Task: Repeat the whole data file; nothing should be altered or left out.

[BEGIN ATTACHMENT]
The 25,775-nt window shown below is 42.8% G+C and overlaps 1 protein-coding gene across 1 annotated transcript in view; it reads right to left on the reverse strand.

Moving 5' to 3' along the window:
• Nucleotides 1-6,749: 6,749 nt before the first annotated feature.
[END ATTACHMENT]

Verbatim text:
The 25,775-nt window shown below is 42.8% G+C and overlaps 1 protein-coding gene across 1 annotated transcript in view; it reads right to left on the reverse strand.

Moving 5' to 3' along the window:
• Nucleotides 1-6,749: 6,749 nt before the first annotated feature.